The story of Common Core and data mining begins as most stories do, with a huge, unmet need.
Self-appointed “stakeholder” know-it-alls at the federal level (also at state, corporate, and even university levels) determined that they had the right, and the need, for open access to personal student data– more so than they already had.
…. The populist uprising against the national education standards is a dramatic and recent phenomenon, given that almost no one had even heard of Common Core until just two years ago. The standards were developed in 2009 by education policy bureaucrats at the National Governors Association and the Council of Chief State School Officers. President Obama’s Department of Education took an immediate interest, and the federal government encouraged state governors and legislatures to sign on to the standards by bribing them with Race to the Top grant money. This led 45 state governments to commit to Common Core implementation, even though hardly anyone knew what that would cost (lots of money) or require (retraining teachers, purchasing new technology).
Since then, the American people have had ample time to learn about Common Core—and the more they hear, the less they like it.
Fierce opposition to the standards is remarkably nonpartisan. Both conservative grassroots organizations and teachers unions are urging state legislatures to resist Core implementation. Thousands of parents and teachers have shown up to town hall meetings to demand that their school boards don’t hand over curriculum sovereignty to regional or federal education authorities…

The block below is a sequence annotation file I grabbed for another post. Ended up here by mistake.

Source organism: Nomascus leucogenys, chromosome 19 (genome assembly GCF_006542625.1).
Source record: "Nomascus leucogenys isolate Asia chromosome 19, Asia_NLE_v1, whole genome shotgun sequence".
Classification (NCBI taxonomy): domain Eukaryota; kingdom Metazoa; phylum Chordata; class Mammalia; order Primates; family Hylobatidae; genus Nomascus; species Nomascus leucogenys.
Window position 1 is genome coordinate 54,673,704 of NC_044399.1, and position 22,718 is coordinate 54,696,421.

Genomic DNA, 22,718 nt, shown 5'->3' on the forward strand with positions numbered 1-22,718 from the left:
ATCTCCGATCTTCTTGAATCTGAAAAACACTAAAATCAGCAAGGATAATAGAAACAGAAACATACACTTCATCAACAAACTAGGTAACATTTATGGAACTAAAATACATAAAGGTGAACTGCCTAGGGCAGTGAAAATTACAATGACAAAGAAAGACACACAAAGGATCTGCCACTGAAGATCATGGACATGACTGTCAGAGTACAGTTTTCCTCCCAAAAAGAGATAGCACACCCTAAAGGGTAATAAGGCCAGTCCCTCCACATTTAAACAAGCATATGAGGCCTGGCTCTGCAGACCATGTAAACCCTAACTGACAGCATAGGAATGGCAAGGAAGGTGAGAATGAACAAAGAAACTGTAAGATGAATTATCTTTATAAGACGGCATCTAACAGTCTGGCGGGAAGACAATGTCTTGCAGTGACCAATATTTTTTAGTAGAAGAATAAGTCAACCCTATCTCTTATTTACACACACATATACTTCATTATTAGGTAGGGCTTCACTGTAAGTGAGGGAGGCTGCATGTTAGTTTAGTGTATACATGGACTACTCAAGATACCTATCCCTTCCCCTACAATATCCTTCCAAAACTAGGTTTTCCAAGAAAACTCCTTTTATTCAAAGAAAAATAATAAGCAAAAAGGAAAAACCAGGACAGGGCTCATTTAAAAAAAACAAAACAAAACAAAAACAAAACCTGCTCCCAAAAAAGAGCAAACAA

..Homosexual teachers, school officials, and education activists (and their “allies”) — along with children as young as fifth grade — converged at GLSEN’s 2014 Annual Conferencein Boston last month. At this “hands-on” event they to introduced and discussed their latest strategies for thoroughly pushing homosexuality and transgender issues and behaviors into the minds of kids...
But arguably the most powerful and compelling chart I’ve ever shared is on the topic of education. Prepared by my Cato colleague, Andrew Coulson, it shows that massive increases in spending and bureaucracy (which accompanied increasing federal involvement and intervention) have had zero impact on educational performance.
Keep that chart in the back of your mind as we consider what George Will has to say about President Obama’s scheme – known as Common Core – to expand federal involvement and intervention.
We have several excerpts, beginning with this passage outlining some of his concerns.
Common Core…is the thin end of an enormous wedge. It is designed to advance in primary and secondary education the general progressive agenda of centralization and uniformity. …proponents of the Common Core want its…
The fact that this sort of collectivist, progressive agitprop can be trotted out in open company, let alone on television by a major network, shows once again how far we have gone down into the moral shitter. h/t Liberty Blitzkrieg
This is such an incredibly creepy video it’s actually hard for me to believe it’s real. Professor of political science at Tulane University and MSNBC host, Melissa Harris-Perry states the following:
“…We have to break through our kind of private idea that kids belong to their parents or kids belong to their families and recognize that kids belong to whole communities. Once it’s everyone’s responsibility, and not just the household’s, then we start making better investments.”